Dior Men Resort 2024 | Runway
Resort 2024 Menswear

“Between stages. As if they’ve come off one set and are about to step onto another.” There’s a hint of a double-meaning in the “backstage” set that Kim Jones built for his pre-spring lookbook shoot. For one thing: a pre-anything collection is a “between-stages” season that has to multitask in covering a broad range of clothes and accessories. And for another: Jones revealed (or, rather, teased) that he’s also preparing to move into another stage in his career as Artistic Director of Dior Men. “The next show is my fifth anniversary. So I’m going to do something a bit different to mark the time.”

If the pre-co doesn’t exactly serve as his half-decade retrospective, it’s yet another design demonstration of how fluently Jones has created a lingua franca for Dior Men, while always maintaining his own British accent. This season, he mixed references to the 1980s Buffalo style of Ray Petri into a classic Dior color palette, played with the house logos, and accessorized with sparkling jewelry derived from the highest French national honors.

Jones is a walking encyclopedia of youth subcultures, knowledge he’s been layering into his work ever since he was a student. “I was looking at Buffalo because that was the first way I was introduced to this sort of London style of mixing high fashion with vintage as a young person,” he said. “Ray Petri was really the key figure in a collaborative group of people doing different things—photographers, filmmakers, singers. And, you know, I think that’s the way that I approach work. The thing is, you look at those photographs today and they are completely modern. They would make a skirt look like the most masculine thing in the world.”

(Briefly: Petri was the creative force who invented “styling” and “street-casting” for men’s editorial shoots—long before anyone was using those terms—in the British magazines The Facei-D, and Arena. The book Buffalo Ray Petri, edited by Mitzi Lorenz and published by Westzone in 2000, is a good introduction for the fashion history-curious.)

That information applies to the way that Jones continuously puts together the evolving elements of his Dior wardrobe: boxer shorts under coats, worn with heavy military boots; half-kilts referencing both Buffalo skirts and the quasi Egyptian moments in the collection he showed at his recent spectacular in Cairo; his version of the original army-surplus MA-1 flight jackets that Petri’s Buffalo-style elevated from London gay working-class clubwear codes to mainstream fashion.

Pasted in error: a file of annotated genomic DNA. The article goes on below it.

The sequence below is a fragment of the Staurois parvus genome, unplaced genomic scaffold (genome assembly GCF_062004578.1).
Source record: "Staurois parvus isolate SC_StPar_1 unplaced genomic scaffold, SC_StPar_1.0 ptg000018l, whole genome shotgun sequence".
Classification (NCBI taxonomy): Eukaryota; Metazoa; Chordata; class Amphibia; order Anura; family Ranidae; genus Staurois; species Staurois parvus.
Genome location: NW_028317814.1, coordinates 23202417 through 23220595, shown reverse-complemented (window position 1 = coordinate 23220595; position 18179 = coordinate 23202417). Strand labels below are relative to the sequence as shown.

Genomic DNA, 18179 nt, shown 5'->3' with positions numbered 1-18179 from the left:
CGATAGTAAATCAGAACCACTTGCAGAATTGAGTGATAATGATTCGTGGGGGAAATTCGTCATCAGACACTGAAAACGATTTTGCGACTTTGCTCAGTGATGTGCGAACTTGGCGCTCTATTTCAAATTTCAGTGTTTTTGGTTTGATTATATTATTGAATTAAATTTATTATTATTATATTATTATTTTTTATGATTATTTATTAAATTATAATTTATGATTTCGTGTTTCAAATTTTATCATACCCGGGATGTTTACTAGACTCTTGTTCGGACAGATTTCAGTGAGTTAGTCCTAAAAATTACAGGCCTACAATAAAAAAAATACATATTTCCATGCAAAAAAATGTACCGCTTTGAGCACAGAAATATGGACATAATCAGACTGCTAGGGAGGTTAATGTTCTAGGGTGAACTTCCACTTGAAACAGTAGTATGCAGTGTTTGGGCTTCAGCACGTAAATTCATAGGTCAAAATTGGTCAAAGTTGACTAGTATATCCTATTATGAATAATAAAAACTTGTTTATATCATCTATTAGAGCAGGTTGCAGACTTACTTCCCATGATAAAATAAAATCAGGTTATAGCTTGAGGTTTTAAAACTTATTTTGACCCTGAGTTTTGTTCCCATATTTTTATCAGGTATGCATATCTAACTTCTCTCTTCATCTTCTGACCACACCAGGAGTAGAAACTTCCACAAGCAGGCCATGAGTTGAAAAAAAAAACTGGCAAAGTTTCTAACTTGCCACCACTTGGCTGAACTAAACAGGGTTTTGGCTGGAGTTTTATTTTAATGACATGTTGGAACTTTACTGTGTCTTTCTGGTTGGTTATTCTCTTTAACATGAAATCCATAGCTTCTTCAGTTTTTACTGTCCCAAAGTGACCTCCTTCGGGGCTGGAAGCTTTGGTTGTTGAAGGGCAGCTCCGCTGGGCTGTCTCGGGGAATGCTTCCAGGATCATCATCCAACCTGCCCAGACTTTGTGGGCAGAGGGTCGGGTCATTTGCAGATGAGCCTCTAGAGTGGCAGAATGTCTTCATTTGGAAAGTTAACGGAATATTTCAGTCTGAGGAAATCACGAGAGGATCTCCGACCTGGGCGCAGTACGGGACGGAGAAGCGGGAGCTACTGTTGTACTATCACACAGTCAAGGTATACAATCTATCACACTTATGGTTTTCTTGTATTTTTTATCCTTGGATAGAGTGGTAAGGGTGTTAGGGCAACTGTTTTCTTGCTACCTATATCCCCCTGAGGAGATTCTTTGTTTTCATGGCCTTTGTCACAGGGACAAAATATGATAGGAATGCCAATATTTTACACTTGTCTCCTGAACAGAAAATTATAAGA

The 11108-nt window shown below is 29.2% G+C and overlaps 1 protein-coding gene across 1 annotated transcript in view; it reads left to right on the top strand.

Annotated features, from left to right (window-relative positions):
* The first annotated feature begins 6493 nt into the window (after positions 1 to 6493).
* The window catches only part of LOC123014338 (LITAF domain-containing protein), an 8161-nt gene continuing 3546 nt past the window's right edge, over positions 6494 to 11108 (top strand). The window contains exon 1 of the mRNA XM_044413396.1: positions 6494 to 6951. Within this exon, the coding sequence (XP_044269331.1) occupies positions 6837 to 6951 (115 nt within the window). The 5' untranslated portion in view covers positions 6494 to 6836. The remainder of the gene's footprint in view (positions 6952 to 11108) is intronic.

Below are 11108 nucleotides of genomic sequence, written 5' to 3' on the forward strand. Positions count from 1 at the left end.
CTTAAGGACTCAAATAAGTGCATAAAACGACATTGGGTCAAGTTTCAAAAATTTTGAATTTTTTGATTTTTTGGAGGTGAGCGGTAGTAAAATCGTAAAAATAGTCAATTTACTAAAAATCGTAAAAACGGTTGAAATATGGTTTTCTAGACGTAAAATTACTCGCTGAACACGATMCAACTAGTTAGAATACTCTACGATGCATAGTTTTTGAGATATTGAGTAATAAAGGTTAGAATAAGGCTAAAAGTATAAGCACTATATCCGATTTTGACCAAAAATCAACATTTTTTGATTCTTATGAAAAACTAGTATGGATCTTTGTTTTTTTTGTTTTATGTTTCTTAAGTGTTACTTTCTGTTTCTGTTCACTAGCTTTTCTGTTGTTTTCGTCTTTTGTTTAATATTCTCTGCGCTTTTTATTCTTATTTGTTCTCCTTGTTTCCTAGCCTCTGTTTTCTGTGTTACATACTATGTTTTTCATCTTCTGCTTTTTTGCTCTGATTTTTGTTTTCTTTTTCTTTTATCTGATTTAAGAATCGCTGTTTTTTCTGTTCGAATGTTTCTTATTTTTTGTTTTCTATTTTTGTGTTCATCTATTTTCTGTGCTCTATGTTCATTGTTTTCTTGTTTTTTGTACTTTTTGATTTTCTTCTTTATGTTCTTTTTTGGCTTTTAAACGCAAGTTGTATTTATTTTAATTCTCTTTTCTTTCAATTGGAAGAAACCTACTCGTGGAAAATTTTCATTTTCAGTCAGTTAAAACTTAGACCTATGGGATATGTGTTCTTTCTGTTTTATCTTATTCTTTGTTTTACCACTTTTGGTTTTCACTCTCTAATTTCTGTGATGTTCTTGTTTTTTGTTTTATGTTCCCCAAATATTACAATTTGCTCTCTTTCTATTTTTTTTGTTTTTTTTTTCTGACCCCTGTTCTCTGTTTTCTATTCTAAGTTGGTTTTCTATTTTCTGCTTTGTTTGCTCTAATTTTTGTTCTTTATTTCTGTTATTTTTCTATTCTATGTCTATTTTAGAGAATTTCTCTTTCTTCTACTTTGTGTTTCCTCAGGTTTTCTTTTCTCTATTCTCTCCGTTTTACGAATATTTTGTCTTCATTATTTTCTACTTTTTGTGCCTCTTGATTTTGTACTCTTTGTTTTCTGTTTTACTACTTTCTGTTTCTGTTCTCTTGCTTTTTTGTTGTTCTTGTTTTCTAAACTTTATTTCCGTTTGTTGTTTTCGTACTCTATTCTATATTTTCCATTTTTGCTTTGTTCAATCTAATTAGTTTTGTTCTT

Come to the jeweled insignia, and the clever merge of British argyle sweater and Christian Dior lozenge-shaped logo, and you see Jones operating with his French couture house head on. He revived the logo from a 1960s design sourced in the Dior archives. The jewelry meanwhile—including CD safety-pinned medals pinned to jackets and a silver metal chain belt—is derived from the Grand Cross of the French Legion d’Honneur. It’s also something of an insider salute to the way Petri styled Camden antique brooches as pins on kilts and vintage coats in a seminal shoot by Marc Lebon for The Face in 1984.

Still, it’s relatability over reference that makes Dior Men a magnet for shoppers. The bigger picture here is how skilfully Kim Jones has figured out how to retain but soften tailoring so that it effortlessly marries with the casual way men want to wear things now. “I think it’s nice that we can play around with those codes and modernize them a bit,” he said. “Even if it’s black tie, you know, it’s not black tie straight-on. Look at Cannes,” he said, referring to the Film Festival. “When people go to those events they want to go smart and comfortable.”

This article was originally published on Vogue Runway.

More From Vogue
Share now on:
FacebookXEmailCopy Link